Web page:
Though a taxon split is the preferred method, what you describe can be an option in cases where very few observations are affected. (I’m in the middle of a similar situation at the moment…) You just have to be willing to personally follow up on the observations that need manual re-identification.
So in a case like this, identifications on observations outside Australia (or the parts of Australia where the two genera do not overlap) would be unaffected by a taxon split (if properly atlased first) if in exclusive Araneus range, or changed to the new genus if within its exclusive range.
Within the areas of overlap, only the images to which an identification of “Araneus” (at genus rank only) has been attached would be affected, and only to the extent of changing that one identification to family rank. It would not affect any other identifications attached to that same observation. The system would then re-calculate the community ID based on all of the identifications attached to a particular observation. If there are enough agreeing species IDs on the same observation, it’s possible that the updated genus => family ID would have no effect on the overall community ID for that observation.
That said, if there are only a few images (=observations) in iNat that belong to the new genus, and to which “Araneus” identifications are currently attached, and you have the time to find those and add your own identification (of the new genus) and explanatory comments to each one, then a formal taxon split might not be necessary. (Disclaimer - that’s the personal opinion of this curator, and not necessarily endorsed by other curators or iNat staff, who might still recommend a formal taxon split regardless.)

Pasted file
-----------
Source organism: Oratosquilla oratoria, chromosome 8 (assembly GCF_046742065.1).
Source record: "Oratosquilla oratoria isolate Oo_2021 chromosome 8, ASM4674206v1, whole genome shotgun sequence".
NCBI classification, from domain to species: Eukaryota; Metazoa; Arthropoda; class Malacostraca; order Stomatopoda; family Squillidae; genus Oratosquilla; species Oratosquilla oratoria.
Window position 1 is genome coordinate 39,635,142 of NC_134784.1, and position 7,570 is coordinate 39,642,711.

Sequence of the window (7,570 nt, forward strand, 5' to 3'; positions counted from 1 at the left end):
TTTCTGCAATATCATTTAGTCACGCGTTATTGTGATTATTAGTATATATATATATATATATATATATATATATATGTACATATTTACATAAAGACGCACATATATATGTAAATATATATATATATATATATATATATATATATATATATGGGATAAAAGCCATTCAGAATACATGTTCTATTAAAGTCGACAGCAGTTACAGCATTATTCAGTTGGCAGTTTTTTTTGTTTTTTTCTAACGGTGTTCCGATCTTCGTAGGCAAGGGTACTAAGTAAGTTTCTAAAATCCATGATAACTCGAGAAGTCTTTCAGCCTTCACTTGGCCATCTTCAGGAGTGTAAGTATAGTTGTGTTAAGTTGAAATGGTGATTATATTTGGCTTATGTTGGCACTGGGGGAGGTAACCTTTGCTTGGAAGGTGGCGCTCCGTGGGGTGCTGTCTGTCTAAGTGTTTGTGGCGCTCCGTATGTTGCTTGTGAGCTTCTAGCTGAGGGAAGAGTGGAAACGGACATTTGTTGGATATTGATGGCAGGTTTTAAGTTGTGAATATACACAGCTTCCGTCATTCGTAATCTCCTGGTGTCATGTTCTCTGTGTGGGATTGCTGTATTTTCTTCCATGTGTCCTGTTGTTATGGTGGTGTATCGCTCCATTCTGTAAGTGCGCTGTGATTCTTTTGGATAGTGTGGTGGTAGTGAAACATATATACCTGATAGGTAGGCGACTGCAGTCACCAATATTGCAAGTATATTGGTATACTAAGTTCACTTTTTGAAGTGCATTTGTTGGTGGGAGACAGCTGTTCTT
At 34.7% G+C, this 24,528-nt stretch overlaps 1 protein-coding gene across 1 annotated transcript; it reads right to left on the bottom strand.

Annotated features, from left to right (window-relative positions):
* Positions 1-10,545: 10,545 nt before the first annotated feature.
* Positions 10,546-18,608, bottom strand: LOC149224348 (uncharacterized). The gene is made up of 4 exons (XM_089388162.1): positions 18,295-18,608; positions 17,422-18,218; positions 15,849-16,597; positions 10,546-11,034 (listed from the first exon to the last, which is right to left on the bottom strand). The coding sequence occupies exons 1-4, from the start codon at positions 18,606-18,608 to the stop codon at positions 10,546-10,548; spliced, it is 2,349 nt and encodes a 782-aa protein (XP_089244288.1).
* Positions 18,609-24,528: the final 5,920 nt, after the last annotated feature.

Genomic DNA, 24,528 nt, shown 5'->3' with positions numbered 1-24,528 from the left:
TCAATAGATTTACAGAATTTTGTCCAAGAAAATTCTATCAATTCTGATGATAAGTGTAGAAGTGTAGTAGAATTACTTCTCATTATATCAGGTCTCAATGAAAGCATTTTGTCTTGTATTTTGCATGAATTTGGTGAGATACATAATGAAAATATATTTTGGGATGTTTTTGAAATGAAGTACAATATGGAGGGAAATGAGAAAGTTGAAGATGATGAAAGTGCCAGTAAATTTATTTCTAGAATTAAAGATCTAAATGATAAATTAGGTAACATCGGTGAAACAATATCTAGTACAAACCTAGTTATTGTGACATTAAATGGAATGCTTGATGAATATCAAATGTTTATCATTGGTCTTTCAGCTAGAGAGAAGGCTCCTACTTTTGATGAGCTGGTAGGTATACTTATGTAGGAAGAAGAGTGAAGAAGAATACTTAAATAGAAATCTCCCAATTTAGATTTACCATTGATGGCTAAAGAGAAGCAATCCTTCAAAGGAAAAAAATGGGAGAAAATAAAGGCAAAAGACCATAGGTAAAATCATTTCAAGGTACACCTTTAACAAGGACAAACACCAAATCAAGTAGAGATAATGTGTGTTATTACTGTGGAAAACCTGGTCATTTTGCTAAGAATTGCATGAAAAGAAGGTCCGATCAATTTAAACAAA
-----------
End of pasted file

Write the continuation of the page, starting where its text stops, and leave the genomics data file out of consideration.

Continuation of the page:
It helps to remember that taxon splits:
only affect individual identifications on an observation, and not necessarily the overall community ID of that observation, and
only affect identifications of the specific taxon and rank being split, and not of lower-level taxa that descend from from that taxon (which should then be moved to their correct new ancestors using separate taxon-change actions).
Some of the “taxa with unknown relationships” are the result of a spelling discrepancy with the source material and WSC. I do not know if they are the result of WSC deliberately changing the names or if they are typos. I emailed them about one but haven’t heard back. Should the names be changed to fit what is on WSC or is it OK to add a relationship linking it to the right page on WSC with a note about the discrepancy?
Unfortunately spelling changes usually require taxon changes in iNaturalist. For that reason it is definitely worth researching spelling discrepancies thoroughly first. At least with plants, the International Code of Nomenclature has rules for correct spelling that can sometimes be tricky to interpret correctly. So, best to be doubly sure that you know what the correct spelling should be before committing a taxon change for it, so that another taxon change is not needed later to change it back.
Thanks, I hadn’t had a chance to try that out yet, good to know.
I emailed them directly about one and never heard back. Also asked in a big Arachnology facebook group, got a few “likes” but no answers.
So far none of the changes I’ve made listed any disagreements.
Is atlasing a group easier than it looks? At first I thought I’d just be able to check off countries, states, and other regions … importing handmade maps looks like a lot of work though? I have more reading up to do.